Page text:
Baird’s tapir makes its home in Central and South America and is actually the largest indigenous mammal in Central America. This unique mammal shares common ancestors with horses and rhinos but resembles the ancestors more than today’s hippos and horses. Baird’s tapir is currently classed as endangered due to threat from hunters and habitat loss, these issues coupled with the slow reproduction rate of the tapir is leading to a decline in the population that needs addressing.
There is now believed to be less than 5000 surviving Baird’s tapir in the wild stretching through Mexico, Costa Rica, Panama, Ecuador and Colombia. Unfortunately some localized groups of Baird’s tapir have already become completely extinct such as the population that used to reside in El Salvador.
Although much of the land inhabited by the tapir is generally the same the tapir can actually thrive in a variety of different habitats including marshes, woodlands, tropical forests and grassland. As long as there is a decent water supply then the tapir can be found in any one of these habitats and would be an incredibly common sight if it wasn’t for low population numbers.
When the tapir are young they boast a coat of rich brown with whites stripes or dots which works to camouflage these youngsters however as they grow into adults the coast becomes much darker. Tapirs can be instantly recognized by their pronounced snout that resembles an elephants trunk but much shorter. Heavy set and with a good center of gravity the tapir can move through the undergrowth with skill and is similar in speed to that of a wild boar. The tapir also has four toes, three of which are splayed to provide extra mobility on softer surfaces such as marshes.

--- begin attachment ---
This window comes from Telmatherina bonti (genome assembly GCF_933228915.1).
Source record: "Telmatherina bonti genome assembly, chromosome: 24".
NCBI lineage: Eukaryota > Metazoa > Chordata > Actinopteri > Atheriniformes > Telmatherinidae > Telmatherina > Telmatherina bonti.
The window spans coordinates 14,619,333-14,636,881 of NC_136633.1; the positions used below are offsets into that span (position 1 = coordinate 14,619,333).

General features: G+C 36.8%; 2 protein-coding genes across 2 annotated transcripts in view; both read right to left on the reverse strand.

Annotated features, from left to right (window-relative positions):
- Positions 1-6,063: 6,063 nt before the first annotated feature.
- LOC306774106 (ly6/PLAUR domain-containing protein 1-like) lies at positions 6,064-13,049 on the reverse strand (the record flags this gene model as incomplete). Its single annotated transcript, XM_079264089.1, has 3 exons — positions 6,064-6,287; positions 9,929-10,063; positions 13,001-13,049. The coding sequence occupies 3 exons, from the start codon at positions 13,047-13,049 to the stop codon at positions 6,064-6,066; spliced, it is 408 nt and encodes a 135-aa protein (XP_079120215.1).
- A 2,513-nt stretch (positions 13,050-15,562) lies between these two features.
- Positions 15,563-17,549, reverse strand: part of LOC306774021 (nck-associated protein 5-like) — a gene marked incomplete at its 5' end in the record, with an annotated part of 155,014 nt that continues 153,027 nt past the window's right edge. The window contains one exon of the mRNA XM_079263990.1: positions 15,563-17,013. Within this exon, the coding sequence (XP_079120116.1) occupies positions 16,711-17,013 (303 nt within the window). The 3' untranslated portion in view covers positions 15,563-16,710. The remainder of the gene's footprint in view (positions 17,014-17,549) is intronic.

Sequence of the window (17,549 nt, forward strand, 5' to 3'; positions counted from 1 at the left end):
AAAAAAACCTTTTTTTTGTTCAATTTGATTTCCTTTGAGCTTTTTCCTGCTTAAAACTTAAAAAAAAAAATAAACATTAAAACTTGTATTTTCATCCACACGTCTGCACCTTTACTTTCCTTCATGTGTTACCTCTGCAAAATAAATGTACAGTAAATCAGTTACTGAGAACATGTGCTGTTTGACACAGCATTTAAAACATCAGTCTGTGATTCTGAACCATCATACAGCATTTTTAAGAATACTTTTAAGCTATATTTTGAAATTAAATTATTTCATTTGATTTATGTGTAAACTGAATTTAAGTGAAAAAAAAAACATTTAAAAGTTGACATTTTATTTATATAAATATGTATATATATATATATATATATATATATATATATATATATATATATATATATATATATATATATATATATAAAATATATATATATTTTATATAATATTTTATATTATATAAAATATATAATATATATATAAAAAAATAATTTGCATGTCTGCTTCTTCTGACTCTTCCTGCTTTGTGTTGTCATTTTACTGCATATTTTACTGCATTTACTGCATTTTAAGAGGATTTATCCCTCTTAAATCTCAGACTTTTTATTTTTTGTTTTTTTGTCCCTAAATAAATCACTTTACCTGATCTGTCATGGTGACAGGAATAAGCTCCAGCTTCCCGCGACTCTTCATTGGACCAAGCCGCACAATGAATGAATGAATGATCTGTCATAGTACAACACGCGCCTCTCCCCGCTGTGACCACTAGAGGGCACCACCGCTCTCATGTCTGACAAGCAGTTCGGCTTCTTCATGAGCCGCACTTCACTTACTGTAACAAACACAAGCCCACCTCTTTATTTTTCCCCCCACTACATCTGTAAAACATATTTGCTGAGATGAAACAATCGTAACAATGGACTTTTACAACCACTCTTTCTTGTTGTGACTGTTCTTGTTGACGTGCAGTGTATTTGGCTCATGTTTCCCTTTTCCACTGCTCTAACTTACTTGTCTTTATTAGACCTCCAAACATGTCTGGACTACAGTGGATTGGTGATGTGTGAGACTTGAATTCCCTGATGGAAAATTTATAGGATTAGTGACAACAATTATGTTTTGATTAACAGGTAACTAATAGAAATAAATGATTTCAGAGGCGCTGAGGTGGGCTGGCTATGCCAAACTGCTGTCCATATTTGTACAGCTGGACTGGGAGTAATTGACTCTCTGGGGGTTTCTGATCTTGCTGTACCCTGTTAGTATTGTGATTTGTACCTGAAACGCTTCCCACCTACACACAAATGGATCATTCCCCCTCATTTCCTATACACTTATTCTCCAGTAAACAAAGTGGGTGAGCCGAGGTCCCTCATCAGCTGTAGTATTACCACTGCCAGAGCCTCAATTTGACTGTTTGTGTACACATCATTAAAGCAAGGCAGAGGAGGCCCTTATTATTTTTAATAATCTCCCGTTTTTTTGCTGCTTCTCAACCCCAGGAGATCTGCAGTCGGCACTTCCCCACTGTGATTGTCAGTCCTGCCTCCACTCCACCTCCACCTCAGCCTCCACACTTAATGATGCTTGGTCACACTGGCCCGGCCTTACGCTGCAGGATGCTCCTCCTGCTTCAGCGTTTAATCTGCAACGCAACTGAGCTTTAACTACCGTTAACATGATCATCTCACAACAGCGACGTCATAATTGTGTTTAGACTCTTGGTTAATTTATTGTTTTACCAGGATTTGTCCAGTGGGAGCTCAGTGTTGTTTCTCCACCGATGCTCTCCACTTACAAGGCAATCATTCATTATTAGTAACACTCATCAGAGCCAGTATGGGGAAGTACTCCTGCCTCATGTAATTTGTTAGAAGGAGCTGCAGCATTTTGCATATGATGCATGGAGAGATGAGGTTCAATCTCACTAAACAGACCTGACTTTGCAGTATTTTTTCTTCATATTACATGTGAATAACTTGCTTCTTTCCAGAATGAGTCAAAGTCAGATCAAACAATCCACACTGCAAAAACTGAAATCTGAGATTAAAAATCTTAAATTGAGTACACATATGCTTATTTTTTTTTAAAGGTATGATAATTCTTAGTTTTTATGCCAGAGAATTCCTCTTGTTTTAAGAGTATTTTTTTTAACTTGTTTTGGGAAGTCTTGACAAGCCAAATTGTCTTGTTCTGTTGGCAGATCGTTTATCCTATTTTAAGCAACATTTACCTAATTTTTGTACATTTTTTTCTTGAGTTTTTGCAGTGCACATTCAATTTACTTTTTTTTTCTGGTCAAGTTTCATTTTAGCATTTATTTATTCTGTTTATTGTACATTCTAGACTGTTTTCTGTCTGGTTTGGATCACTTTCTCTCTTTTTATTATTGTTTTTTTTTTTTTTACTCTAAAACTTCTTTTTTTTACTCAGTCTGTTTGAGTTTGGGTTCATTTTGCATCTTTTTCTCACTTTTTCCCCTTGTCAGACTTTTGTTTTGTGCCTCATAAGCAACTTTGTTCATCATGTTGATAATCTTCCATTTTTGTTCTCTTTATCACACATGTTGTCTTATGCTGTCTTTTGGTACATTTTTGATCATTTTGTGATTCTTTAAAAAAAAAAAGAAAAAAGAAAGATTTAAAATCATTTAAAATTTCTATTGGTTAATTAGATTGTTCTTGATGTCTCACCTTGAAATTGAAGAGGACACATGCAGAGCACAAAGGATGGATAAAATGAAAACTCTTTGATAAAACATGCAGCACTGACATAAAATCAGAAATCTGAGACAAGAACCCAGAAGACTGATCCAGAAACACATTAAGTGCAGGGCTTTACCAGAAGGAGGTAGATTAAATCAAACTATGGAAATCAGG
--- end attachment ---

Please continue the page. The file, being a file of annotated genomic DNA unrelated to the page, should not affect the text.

Although tapirs are seldom seen they can be active during both daytime and throughout the night, however tapirs are most likely to take cover in the dense bush or underwater in the presence of any humans or predators. The diet of Baird’s tapir is made up of plant products such as leaves, seeds and twigs of which the tapir will consume a vast amount each day. Though the tapirs may shy away from other animals they are though to live in family groups with predefined territory. There is no strict breeding season when it comes to tapir with females giving birth at different periods in the year. After successful mating the female tapir will gestate for around 13 months before giving birth to 1 or 2 offspring which have been known to stay will their mothers for up to 2 years.